Introduction: The Game of Genre
1 U.S. v Army, 24 Fed. Cas. 792 (1859), in Judicial Cases Concerning American Slavery and
the Negro, ed. Helen Tunnicliff Catterall (1926; reprint, New York: Octagon Books,
1968), 1:248.
2 Dred Scott v Sandford, 60 U.S. (19 How.) 393, 403 (1857).
3 Id., 407.
4 U.S. v Army, 1:248.
5 Dred Scott v Sandford, Id., 407.
6 Helen Merrell Lynd, On Shame and the Search for Identity (New York: Harcourt,
Brace, 1958), 49. Lynd’s pioneering book recognized Faulkner’s preoccupation with
shame, especially in Light in August (see Lynd, On Shame, 41–42).
7 William Faulkner, Go Down, Moses (1942; reprint, New York: Vintage International
Books, 1990), 179; subsequent references appear parenthetically.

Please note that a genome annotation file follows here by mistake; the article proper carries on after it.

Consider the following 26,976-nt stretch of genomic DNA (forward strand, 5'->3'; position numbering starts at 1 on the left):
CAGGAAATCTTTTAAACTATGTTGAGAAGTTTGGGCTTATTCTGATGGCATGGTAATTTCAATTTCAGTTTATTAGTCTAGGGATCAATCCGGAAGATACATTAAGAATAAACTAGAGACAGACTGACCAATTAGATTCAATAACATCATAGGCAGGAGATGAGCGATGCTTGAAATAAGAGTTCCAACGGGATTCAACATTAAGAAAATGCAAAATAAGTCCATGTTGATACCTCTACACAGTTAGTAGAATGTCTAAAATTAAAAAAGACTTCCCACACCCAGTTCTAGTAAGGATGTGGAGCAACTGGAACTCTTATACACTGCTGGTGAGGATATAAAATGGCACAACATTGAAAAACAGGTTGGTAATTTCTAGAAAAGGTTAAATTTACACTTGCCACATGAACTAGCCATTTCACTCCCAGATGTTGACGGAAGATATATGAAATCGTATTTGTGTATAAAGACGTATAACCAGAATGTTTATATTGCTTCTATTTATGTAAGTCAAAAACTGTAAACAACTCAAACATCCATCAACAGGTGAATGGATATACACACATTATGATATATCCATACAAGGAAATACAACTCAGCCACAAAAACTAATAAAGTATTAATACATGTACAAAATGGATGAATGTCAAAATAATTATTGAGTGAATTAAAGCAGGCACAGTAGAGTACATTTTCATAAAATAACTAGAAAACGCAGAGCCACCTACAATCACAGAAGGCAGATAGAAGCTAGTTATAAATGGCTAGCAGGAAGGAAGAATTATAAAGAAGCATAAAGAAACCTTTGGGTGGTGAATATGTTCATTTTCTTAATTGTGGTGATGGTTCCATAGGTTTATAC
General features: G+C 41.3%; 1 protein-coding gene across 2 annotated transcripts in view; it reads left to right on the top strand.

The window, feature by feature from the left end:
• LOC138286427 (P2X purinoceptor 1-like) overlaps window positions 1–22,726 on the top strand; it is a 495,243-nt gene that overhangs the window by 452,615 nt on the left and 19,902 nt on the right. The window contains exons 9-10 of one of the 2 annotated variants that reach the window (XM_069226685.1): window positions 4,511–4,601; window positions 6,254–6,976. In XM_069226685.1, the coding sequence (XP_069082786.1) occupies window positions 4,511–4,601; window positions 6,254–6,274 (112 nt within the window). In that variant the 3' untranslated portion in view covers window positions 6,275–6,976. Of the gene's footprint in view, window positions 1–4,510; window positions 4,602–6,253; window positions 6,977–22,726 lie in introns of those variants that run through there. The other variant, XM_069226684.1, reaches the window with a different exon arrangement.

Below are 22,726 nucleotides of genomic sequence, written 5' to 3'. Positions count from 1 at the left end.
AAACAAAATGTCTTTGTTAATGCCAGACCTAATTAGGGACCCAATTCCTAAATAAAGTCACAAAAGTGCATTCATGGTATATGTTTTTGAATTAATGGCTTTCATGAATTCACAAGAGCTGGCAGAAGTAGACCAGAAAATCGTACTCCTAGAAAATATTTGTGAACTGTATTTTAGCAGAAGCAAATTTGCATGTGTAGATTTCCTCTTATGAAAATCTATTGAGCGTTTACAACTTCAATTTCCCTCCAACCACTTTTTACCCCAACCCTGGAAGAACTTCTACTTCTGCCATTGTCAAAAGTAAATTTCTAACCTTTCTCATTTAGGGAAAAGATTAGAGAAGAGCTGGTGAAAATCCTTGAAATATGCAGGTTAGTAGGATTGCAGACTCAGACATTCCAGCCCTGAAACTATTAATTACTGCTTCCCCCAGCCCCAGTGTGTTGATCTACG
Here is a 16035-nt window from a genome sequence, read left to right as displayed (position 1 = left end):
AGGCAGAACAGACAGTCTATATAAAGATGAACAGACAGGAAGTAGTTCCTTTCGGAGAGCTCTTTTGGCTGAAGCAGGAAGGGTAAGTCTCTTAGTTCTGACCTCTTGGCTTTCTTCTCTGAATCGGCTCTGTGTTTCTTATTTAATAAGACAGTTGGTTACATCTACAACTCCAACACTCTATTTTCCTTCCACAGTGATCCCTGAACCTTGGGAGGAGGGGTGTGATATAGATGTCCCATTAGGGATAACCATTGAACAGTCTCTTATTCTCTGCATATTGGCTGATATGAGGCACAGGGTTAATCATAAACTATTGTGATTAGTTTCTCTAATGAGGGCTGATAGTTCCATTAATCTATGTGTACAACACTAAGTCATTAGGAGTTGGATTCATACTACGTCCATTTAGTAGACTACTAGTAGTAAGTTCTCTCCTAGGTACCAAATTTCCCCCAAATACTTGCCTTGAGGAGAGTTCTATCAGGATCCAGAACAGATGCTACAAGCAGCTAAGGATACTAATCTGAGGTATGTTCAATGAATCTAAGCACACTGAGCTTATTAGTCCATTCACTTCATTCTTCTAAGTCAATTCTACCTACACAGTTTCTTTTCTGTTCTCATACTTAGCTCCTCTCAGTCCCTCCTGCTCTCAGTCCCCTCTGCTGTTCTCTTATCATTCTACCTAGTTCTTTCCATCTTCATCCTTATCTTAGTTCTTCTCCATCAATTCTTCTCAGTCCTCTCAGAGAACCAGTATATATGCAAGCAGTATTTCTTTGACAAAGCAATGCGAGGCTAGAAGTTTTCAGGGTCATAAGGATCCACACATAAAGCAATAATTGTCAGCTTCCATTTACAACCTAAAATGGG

8 See my initial reading of Old Ben as a manifestation of the abstract construction,
‘‘The Negro’’ (in Faulkner’s ‘‘Negro’’: Art and the Southern Context [Baton Rouge:
Louisiana State University Press, 1983], 244–46). In a more recent reading of Go
Down, Moses, Judith Lockyer reached a similar conclusion: ‘‘Abstract words like
freedom and humility and pride provide the connection between Old Ben and black
people’’ (Ordered by Words: Language and Narration in the Novels of William Faulkner
[Carbondale: Southern Illinois University Press, 1991], 110).
9 Sontag contrasts time and space in terms of determinism and chance, because she
understands time as ‘‘thrust[ing] us forward from behind, blow[ing] us through the
narrow funnel of the present into the future’’ (Under the Sign of Saturn [New York:
Vintage, 1981] 117).
10 Michel Foucault, Discipline and Punish: The Birth of the Prison, trans. Alan Sheridan
(New York: Pantheon Books, 1977) 194.
11 See my beginning formulation of that reading in ‘‘The Game of Courts: Go Down,
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